So let’s get smaller. County? Still seems too big to me. City and surrounding area? Well, you know how you hear all the time about how bad it is that the politicians dictating on education have no experience with teaching. You may have heard about city folk with no farming experience passing laws about farming.

Just keep going smaller.

Neighbourhood could work. Although some Home Owners Associations are pretty bad, micromanaging the height of your grass, or what you’re allowed to keep visible to the street, at least you can move out.

Onorous neighbourhood-local government could lead to the ultimate literal application of “home rule”.

In a strangely converse manner, Yertle is toppled when he has many people under him, in reality it’s easier to depose someone when there’s fewer other people he’s accountable to.

Anarchy is not the absence of rules, but the absence of rulers. You can have equal-to-equal agreements, without delegating it all to those that crave power (aka, those least suited to having power).

And that’s where a Remain argument falls apart (I can’t say it makes all of Remain’s points fall apart, though most Remain arguments have nothing to do with my points). It assumes a cutting Britain off from the rest of the world, whereas it is perfectly possible to be friendly with many other countries, without a slow uniformity being imposed. Independence does not necessitate isolation. In fact, some Remain treatises get very close to this point, that immigration won’t stop if we vote Leave.And yet they poke the Panic button that trade will stop if we vote Leave. There may be some cheese we don’t get from the trap, but it doesn’t mean that all opportunity will suddenly dry up.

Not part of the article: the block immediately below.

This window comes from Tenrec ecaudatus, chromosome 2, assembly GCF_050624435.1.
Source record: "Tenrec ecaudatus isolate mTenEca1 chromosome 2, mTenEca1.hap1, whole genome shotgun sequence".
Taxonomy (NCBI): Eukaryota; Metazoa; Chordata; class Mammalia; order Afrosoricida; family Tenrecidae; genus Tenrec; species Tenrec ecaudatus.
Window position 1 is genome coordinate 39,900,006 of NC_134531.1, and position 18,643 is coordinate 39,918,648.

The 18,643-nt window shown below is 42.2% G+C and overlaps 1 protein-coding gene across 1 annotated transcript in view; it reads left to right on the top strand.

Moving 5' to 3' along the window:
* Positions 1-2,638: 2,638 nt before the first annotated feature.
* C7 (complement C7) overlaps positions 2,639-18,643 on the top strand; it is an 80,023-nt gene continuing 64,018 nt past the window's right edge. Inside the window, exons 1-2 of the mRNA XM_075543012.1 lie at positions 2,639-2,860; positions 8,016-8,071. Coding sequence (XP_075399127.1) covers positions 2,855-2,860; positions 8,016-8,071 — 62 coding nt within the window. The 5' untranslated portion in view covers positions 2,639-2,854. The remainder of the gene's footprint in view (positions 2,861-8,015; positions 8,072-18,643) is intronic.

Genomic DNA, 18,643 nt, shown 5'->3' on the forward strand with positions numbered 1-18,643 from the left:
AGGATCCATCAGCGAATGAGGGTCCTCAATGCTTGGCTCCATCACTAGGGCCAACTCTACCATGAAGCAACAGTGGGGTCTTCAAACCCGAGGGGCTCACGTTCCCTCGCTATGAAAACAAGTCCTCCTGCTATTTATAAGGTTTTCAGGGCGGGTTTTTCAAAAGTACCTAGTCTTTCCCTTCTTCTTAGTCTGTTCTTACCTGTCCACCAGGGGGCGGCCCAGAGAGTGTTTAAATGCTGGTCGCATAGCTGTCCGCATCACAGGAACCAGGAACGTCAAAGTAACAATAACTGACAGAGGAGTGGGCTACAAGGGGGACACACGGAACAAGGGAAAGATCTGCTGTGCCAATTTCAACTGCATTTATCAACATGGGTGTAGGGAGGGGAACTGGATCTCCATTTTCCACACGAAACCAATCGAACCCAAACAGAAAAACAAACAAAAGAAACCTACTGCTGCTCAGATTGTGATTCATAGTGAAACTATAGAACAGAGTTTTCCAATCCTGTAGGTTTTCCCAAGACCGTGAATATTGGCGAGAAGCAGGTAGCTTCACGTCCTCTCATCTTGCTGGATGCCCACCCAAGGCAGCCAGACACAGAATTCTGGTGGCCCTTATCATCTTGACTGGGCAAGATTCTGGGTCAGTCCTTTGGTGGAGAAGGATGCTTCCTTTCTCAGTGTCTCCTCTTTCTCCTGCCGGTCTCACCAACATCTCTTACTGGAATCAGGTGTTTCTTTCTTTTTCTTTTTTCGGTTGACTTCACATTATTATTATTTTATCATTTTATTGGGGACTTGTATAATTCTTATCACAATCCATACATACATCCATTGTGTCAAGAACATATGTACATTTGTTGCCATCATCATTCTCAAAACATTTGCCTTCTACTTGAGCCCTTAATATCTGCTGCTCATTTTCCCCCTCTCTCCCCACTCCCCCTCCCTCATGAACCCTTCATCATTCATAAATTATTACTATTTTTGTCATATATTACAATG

I could probably elaborate more on some of those points, but this is eating up too much of my sleep time.

As I’m not planning to be there to suffer the consequences of either a Leave or a Remain vote, I don’t think it’s my place to vote in the referendum, though Facebook has been advertising to me for weeks to register. I voted with my feet to leave the nanny state a few years ago. The US is, of course, far from utopia, just in some (but not all) important regards, the eye of Sauron Big Brother doesn’t seem very interested in my corner. And long may it remain so.

Reading Program Starts

Yesterday the Summer Reading Program started up. I signed myself and my kids up. I thought this might make a good point to resurrect the writing here.

So much I could have written about in the break: some books, some movies (including the Andrew Garfield Spider-Man movies, Captain America: Civil War), even games (bought and have started Final Fantasy X). Depressing political stuff, UK and US. Soul-destroying lack of progress on so many things. And then a bit of progress on a few things. The garden’s doing well.

For now? I’m going to start by talking about books and audiobooks, and other entertainmenty things, it’s easier writing about those. Be sure to holler if you want me to opine on anything, mentioned above or otherwise.

I start the reading program partway through the following books:
Harlan Ellison’s I, Robot screenplay
In Search Of The Trojan War, by Michael Wood